How to Take a Digital Detox in Baltimore

Go offline and get real with some of Charm City's old school and analog favorites

After years of increasingly rapid-fire communications—remember when asking a question meant calling someone on the phone, or heading to a library?—it feels like recently, we’ve all been trying to find ways to slow down. No one’s ditching their smartphone for a carrier pigeon, but the trend of “slow food” evolved into interest in slower, well, everything. As a result: An upcrop of throwback, hands-on businesses that focus on giving customers an in-person experience based on discovery, nostalgia, and tactile pleasure.

Baltimore’s certainly not immune to the trend. In fact, the city’s already home to a host of subcultural concepts: Take, for example, The Book Thing in Waverly, a book “store” devoted to giving out volumes of books, totally free. Charles Village recently gained Beyond Video, a crowdsourced, volunteer-run, and membership-based collection of VHS tapes, DVDs, and Blu-Rays discs created by the Baltimore Video Collective and funded on Kickstarter. The concept has resonated with locals who miss community-based services like video stores.

“We all spend so much time online, and browsing online can feel draining and isolating, whereas browsing an old-school book, record, or video store feels energizing,” says Beyond Video co-founder Eric Hatch. “People are realizing they miss the conversation and recommendations they get in person, which produce a shared sense of discovery that no algorithm can deliver; and they also miss engaging with the beauty of the artwork and packaging.”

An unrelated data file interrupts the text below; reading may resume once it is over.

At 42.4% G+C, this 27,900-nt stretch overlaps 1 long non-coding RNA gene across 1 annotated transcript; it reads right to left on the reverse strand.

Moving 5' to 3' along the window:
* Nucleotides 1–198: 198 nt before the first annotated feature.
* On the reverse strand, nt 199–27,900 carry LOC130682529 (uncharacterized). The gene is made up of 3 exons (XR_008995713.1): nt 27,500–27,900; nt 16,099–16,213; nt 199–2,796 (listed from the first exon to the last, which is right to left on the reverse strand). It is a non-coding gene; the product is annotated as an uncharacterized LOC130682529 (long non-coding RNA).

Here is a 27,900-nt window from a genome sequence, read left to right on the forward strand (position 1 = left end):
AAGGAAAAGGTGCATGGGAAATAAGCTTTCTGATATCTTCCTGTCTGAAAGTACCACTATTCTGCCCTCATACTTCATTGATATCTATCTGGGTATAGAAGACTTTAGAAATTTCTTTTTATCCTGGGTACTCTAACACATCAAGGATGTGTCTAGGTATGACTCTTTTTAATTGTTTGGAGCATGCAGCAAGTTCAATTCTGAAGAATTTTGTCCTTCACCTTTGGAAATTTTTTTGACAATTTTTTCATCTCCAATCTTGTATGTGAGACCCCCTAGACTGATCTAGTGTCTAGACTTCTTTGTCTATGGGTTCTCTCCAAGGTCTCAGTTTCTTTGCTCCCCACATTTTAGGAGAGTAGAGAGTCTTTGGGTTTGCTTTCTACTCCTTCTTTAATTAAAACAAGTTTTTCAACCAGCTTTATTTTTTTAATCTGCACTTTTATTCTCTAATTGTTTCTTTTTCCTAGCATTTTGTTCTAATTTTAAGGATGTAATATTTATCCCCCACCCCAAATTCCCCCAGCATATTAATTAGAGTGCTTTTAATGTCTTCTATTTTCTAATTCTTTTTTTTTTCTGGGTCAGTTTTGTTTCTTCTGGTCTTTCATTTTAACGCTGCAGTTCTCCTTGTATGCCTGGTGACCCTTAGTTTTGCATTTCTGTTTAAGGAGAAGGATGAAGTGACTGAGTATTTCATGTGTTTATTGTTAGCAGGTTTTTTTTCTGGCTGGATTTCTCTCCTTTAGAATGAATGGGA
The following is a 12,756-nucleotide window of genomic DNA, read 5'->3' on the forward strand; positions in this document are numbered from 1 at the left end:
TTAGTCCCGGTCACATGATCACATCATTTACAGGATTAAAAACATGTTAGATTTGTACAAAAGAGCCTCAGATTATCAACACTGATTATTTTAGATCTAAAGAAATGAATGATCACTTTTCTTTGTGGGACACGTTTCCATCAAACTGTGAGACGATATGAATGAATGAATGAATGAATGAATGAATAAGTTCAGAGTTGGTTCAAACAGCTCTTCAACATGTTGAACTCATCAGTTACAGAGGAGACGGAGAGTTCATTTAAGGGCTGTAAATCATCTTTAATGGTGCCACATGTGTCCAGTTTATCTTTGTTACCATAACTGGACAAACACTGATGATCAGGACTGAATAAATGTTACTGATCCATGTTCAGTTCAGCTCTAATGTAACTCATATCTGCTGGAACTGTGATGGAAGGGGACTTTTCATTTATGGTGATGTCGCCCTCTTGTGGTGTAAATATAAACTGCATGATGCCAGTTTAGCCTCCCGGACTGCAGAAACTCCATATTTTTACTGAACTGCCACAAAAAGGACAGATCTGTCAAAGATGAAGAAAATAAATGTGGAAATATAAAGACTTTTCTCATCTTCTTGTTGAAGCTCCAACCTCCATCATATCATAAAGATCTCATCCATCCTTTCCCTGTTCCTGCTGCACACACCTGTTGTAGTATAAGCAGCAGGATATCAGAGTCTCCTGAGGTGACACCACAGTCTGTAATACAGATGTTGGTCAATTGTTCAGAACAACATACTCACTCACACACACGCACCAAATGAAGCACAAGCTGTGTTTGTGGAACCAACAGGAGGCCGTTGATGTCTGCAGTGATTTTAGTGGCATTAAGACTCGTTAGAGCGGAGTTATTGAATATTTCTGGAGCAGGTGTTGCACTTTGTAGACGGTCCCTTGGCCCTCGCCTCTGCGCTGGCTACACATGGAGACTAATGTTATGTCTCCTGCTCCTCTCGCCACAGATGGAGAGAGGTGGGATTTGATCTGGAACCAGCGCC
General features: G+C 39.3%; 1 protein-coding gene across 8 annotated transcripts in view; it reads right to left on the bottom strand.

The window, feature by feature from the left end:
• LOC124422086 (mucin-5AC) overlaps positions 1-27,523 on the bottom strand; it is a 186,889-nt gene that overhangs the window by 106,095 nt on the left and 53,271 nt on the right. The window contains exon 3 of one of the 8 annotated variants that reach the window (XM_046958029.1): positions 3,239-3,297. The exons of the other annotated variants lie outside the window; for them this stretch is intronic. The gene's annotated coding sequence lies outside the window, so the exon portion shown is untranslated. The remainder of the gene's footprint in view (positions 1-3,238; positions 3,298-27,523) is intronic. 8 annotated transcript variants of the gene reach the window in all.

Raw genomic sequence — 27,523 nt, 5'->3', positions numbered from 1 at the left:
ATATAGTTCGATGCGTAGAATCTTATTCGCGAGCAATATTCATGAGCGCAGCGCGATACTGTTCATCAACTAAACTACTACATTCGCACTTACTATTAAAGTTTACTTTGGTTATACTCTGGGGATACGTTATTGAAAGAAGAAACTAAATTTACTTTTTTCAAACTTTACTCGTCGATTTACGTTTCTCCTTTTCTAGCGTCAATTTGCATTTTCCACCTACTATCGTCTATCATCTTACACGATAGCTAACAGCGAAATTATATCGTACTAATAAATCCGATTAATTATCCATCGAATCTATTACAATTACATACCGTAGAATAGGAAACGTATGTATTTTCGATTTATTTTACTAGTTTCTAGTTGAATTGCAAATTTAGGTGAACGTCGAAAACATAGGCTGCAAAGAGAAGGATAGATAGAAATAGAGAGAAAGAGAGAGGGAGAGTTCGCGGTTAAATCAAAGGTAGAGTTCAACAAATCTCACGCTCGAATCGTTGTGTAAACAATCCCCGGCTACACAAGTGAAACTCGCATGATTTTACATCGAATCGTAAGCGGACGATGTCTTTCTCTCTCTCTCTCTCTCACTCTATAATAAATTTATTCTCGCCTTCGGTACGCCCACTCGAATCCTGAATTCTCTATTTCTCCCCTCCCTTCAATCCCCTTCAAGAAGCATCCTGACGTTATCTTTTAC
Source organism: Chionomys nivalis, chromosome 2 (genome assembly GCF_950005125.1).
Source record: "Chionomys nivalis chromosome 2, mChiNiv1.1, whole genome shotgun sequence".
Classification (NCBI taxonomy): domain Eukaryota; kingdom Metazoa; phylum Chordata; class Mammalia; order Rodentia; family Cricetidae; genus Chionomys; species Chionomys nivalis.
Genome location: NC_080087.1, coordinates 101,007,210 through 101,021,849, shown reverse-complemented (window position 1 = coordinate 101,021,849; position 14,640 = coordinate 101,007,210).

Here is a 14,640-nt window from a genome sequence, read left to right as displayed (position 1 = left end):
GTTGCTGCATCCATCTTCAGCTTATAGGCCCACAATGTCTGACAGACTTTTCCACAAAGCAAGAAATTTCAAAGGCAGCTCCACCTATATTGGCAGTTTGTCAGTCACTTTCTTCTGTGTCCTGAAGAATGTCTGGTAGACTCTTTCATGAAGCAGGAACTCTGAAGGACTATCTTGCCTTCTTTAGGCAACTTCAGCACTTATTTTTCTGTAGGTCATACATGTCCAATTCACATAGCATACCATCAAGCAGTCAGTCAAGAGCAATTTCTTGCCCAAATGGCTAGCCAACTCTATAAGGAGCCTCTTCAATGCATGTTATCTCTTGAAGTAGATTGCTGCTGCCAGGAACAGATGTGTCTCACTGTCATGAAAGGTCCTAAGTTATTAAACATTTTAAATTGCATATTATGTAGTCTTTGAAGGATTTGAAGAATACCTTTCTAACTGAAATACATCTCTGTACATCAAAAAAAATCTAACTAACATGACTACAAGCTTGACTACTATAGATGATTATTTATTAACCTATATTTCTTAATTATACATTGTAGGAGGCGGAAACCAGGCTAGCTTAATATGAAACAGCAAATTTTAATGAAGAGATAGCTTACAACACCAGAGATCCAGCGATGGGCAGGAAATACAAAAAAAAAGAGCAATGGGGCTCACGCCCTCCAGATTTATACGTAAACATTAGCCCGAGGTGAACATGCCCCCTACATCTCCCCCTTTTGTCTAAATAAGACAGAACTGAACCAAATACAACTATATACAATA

The best way to get your analog groove on? Through old-school and immersive experiences alike. Whether you’re more interested in leisurely browsing books or bowling, Baltimore has something for you.


Nothing online will ever replace that book smell. Prefer to soak it up in person? Baltimore is chock full of small, independently owned bookshops and historic libraries. Hampden’s Atomic Books (3620 Falls Rd.) is a neighborhood institution that’s known for its unparalleled collection of comic books and graphic novels, zines, art books, and pop-culture treasures. This place has quirk in spades—right down to the tagline, “literary finds for mutated minds—and rumor has it that John Waters receives his mail here.

Newer to the scene is Greedy Reads (1744 Aliceanna St.), a light-flooded book shop in Fell’s Point that was opened last year by Julia Fleischaker, a Maryland native who moved back after working in publishing for nearly two decades in New York. A deep love of books and desire to create community drives her store’s ethos and programming, which includes a book club and discussions.